And in a way or another the results of the visit of president Mahmoud Abbas to Washington did not exceed the lines of the American — Israeli understandings.

In light of these findings, there is an increasing need for a wise realistic Palestinian policy that can erect a solid broad barrier between what Sharon plans and wants and what can be implemented on real grounds. The future events and developments will be full of surprises. It is not possible, for example, to predict the magnitude of the impact that the disengagement plan (and the evacuation of settlers from Gaza Settlements) will leave on the internal political map inside Israel and how this will affect the Israeli Knesset elections scheduled to take place next year. It is also difficult to predict the level of success of the international pressure to convince Israel to withdraw in full from Gaza Strip and allow Palestinian control over the border crossings, and the establishment of the safe passage between the West Bank and Gaza Strip, in addition to giving the Palestinians the assets in the settlements and their surroundings. The same matter applies to the Palestinian situation and how this will affect the next Palestinian Legislative Council elections, which will allow the participation of new forces in the Palestinian political system and which will also witness major changes due to the current reform measures and the move from the "quota phase" to the electoral legitimacy phase ... and from the military confrontation phase to the political confrontation phase. In addition to the impact of several external factors, mainly the vital and extremely important role of Egypt which would support the Palestinian control over Salah Eddin axis on the borders between Gaza and Egypt.

On the other hand, Israel still opposes the Palestinian demands and insists on coordinating the disengagement only in the fields of security and settlements.

Therefore, all crossings from Gaza, by land, sea and air, to the outside world will remain under full Israeli control from both sides and Gaza will remain under siege. Then, the Palestinians will have to pass, after the disengagement plan, through a security test that Israel decides how to assess and deal with that test and whether it will implement its commitments according to the roadmap or not.

Therefore, the Palestinian leadership and all factions adherence to the Cairo Agreement and the calm declaration becomes the basic pillar to confront the Israeli schemes and to formulate and mobilize Arab and international public opinion at the official and popular levels in the form of pressure on Israel to convince it to reconsider its expansionist schemes.

The declaration of the Palestinian calm inaugurated a new phase and created the appropriate conditions for a phase that must be followed till the end. It is the phase of "political confrontation" based on international legitimacy resolutions, and in this field, the Palestinian position gains broader and more powerful legitimacy in terms of the Palestinian rights and demands that conform with this legitimacy and on the other side, we can see Israeli positions and measures that defy the international legitimacy. In brief, the Palestinian declaration of calm created a state inappropriate and abnormal for the state of Israel, and it provides an opportunity that could be invested for the sake a just and comprehensive solution of the Palestinian cause.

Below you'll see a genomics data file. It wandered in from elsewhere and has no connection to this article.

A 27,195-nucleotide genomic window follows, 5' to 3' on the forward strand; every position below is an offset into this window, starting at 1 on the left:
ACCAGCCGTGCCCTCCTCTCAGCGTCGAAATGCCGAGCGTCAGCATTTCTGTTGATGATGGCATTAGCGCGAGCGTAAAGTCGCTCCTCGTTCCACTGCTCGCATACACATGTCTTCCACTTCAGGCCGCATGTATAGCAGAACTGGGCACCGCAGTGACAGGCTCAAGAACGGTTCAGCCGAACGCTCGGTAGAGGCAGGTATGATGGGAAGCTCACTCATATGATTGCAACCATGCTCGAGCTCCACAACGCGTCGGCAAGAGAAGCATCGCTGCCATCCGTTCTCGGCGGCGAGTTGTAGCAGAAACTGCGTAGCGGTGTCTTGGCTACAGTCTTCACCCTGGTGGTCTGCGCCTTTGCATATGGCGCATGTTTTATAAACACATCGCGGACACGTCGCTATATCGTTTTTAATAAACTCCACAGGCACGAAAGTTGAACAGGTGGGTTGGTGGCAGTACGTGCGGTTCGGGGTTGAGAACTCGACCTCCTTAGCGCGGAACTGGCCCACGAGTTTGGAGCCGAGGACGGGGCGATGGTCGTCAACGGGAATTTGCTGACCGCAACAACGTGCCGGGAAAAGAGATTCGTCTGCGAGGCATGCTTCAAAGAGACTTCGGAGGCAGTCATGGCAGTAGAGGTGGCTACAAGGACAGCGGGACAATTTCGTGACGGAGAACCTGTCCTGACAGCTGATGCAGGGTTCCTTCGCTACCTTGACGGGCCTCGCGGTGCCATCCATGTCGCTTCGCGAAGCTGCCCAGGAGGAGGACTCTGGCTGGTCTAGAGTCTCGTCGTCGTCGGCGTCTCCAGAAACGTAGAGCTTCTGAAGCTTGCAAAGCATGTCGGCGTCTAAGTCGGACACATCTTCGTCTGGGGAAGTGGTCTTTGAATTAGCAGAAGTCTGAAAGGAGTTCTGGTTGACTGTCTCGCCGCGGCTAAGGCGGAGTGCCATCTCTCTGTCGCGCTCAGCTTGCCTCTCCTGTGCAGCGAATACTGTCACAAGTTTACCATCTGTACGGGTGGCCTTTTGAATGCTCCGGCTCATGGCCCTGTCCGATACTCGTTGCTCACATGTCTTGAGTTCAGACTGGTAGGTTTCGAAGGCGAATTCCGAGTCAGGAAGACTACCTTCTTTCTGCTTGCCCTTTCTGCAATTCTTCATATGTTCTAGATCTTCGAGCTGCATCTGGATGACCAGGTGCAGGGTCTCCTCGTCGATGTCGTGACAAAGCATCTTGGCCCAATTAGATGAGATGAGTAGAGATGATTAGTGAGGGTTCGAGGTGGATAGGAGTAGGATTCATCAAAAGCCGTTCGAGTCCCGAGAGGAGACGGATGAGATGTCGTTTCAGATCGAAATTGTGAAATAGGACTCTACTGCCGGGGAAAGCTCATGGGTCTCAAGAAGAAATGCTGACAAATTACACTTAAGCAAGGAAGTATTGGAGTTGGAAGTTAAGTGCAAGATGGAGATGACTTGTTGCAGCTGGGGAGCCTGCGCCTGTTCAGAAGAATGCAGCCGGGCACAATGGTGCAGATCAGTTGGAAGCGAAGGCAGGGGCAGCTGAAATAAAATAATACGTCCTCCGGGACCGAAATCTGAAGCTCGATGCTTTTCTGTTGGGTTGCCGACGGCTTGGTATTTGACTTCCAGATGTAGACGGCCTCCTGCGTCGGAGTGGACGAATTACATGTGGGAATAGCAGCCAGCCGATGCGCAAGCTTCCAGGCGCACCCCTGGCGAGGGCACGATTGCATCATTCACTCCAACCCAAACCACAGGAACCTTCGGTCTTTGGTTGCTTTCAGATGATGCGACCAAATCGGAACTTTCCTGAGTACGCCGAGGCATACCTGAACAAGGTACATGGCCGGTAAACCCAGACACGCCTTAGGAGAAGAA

Thus, we must not fall into the "Israeli trap"; the calm is a collective agreement that serves the public national interest of the Palestinian people and no individual or faction must decide alone on halting the state of calm because individual violation will be considered a violation of the national consensus.
 
In the meantime, serious and tireless action to develop the calm declaration into a "mutual truce" under international supervision and demanding the implementation of the Sharm Sheikh Understandings and coordinating the disengagement plan from Gaza according to the Palestinian demands are all elements and basic pillars for the Palestinian political moves during the current phase; it is also an important and effective tool to confront Sharon's conditions and can assist in moving to the third phase of the roadmap, which means the final status negotiations.
 
The Russian-French call to hold an international conference over the Palestinian cause can constitute, if achieved, a real accomplishment at this level. Holding an international conference will be a major political achievement for the Palestinian people.               

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Hanna Amireh is member of the PLO Executive Committee and member of the Palestinian People's Party Politburo